“Have you heard what’s coming?”
That was the tagline of Nokia’s recent teaser video for its newest product. The short clip, which simply featured some text on black background and the sound of a motorcycle, provided little clue of what was to come. But we now know the subject of that video to be the Nokia Lumia Icon.
Announced today as a Verizon exclusive, the Lumia Icon takes over for the Lumia 928 as the carrier’s flagship Windows Phone device. It will be available in black or white starting Feb. 20 for $200 with a two-year contract. You can preorder the phone now from the Microsoft Store.
Though the company hopes the phone will appeal to a broad range of customers, Nokia is targeting the Lumia Icon at a younger, social audience — “the Vine generation” — and is touting the video and sound capabilities of the phone.
More specifically, Nokia believes its new one-handed zoom feature and four built-in microphones will allow the Lumia Icon’s 20-megapixel PureView camera to deliver higher-quality video than the competition. The former allows you to simply swipe up on the screen with one finger to zoom in, the argument being that it’s easier and leads to less shaky videos than if you were to use two fingers to pinch to zoom.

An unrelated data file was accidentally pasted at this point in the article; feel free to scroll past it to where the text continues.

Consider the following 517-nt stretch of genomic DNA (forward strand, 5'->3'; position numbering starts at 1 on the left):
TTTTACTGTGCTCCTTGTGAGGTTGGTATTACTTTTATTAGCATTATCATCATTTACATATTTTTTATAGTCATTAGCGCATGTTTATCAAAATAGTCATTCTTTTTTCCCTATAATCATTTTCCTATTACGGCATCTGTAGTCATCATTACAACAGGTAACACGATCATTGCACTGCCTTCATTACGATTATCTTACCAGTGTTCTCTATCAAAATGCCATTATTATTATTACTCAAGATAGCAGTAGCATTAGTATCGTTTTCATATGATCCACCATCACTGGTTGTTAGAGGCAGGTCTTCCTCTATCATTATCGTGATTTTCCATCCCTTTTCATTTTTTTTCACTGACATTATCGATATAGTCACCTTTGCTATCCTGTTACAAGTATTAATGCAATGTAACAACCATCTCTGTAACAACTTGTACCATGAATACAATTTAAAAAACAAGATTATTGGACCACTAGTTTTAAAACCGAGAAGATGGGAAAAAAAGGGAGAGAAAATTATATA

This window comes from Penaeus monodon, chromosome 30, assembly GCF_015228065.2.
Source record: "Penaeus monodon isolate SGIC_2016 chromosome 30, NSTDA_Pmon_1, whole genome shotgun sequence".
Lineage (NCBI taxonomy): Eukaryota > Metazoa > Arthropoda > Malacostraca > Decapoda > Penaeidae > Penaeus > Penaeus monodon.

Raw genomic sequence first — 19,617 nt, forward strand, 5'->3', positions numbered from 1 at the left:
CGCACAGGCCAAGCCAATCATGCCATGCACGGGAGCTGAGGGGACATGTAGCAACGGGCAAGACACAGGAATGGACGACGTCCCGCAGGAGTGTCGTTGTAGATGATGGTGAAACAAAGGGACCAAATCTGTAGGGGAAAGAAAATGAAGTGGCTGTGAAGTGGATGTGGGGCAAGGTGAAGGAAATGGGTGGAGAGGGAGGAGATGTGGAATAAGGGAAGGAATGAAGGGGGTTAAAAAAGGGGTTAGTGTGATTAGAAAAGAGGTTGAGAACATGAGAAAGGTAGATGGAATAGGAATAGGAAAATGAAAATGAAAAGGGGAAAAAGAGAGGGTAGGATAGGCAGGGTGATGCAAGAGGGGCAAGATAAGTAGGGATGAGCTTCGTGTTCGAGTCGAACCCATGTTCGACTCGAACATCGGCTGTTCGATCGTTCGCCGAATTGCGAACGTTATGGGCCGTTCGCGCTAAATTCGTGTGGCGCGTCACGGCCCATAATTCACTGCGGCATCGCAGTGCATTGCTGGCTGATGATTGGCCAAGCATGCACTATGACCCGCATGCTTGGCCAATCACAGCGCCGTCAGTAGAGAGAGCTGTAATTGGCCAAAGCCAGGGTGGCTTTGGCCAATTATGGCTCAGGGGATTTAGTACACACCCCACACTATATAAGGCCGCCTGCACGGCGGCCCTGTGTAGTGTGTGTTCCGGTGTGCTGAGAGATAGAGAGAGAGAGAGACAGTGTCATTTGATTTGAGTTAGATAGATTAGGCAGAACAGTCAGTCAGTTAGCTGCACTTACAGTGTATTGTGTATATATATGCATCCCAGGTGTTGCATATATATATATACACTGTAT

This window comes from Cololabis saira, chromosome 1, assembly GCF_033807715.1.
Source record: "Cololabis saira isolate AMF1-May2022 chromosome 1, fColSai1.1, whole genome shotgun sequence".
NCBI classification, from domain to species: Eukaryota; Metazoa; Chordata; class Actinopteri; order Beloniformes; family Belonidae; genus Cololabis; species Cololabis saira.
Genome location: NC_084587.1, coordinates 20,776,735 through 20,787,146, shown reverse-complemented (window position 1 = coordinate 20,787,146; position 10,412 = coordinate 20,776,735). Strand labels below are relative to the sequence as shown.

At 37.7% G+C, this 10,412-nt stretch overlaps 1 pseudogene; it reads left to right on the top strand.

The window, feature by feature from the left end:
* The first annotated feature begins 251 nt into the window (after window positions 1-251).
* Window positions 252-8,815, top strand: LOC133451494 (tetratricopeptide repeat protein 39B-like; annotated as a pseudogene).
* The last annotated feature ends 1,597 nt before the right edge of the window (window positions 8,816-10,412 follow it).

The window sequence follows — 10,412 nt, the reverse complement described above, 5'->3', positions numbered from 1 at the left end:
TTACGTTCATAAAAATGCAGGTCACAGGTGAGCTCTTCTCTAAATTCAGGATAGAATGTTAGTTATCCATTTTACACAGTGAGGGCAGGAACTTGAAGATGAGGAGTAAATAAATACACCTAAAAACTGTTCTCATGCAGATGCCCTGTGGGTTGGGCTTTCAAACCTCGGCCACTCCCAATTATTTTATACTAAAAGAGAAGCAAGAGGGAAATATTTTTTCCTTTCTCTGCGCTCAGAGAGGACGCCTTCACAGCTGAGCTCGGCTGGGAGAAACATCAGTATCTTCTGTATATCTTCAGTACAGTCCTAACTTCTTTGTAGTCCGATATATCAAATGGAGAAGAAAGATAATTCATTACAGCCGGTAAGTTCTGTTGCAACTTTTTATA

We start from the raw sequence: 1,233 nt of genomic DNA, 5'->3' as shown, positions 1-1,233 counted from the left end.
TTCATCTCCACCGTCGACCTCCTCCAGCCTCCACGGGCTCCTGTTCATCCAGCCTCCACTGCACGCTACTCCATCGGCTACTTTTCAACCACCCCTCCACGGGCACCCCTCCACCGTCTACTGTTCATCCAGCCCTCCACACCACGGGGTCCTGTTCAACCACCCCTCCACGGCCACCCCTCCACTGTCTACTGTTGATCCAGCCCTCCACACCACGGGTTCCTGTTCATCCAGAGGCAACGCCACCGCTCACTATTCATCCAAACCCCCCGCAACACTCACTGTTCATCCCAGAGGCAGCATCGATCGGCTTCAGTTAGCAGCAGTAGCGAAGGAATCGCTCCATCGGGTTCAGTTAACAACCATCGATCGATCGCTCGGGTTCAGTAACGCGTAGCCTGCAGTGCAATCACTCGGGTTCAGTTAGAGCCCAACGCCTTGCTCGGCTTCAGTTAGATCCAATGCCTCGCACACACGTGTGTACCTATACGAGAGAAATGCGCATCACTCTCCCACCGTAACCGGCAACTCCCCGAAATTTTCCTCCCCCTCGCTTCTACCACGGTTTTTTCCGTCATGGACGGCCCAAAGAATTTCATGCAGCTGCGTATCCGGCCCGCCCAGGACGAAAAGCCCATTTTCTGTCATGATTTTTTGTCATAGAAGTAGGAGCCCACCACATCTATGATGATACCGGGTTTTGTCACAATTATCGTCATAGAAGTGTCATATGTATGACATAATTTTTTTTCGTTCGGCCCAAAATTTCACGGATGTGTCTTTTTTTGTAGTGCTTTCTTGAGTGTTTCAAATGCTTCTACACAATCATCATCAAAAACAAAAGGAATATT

Meanwhile, the company claims that the Lumia Icon’s four microphones can capture more than six times the amount of sound compared to a regular smartphone microphone. Proprietary technology in the phone can then process and combine the audio from all the mics to ensure that you’re getting the highest quality sound.
Aside from the video experience, the Lumia Icon offers many of the same features as the Lumia 1520, including a Snapdragon 800 quad-core processor, wireless charging capabilities and a full HD screen, but in a much more compact and manageable package.
This is largely due to a smaller five-inch display (compared to the Lumia 1520’s six-inch screen). The company also focused on making the phone slim and pocketable by offering a flush finish on the back (no more protruding camera lens).
I got a sneak peek at the Lumia Icon yesterday, and it’s, no doubt, a stunning device. The vibrant and sharp screen instantly grabs your attention, and it has high-quality construction. The smartphone also felt very fluid, and after snapping off a couple of quick photos, I was impressed with the picture quality.
I haven’t had time to test the video capabilities yet. And while I’ll reserve judgment till I’ve had more time with the device, I have my doubts about how big of a selling point it’s going to be for customers.
Despite gaining some momentum last year, Windows Phone’s global market share is still in the single digits. And though Nokia is always quick to point out that the Windows Phone store has 96 percent of the major apps, the platform is still an afterthought for many developers. As my colleague Ina Fried wrote, mobile should be a priority task for incoming Microsoft CEO Satya Nadella.
We expect to hear more announcements from Nokia and Microsoft when Mobile World Congress takes place in a couple of weeks in Barcelona, so be sure to tune back in then.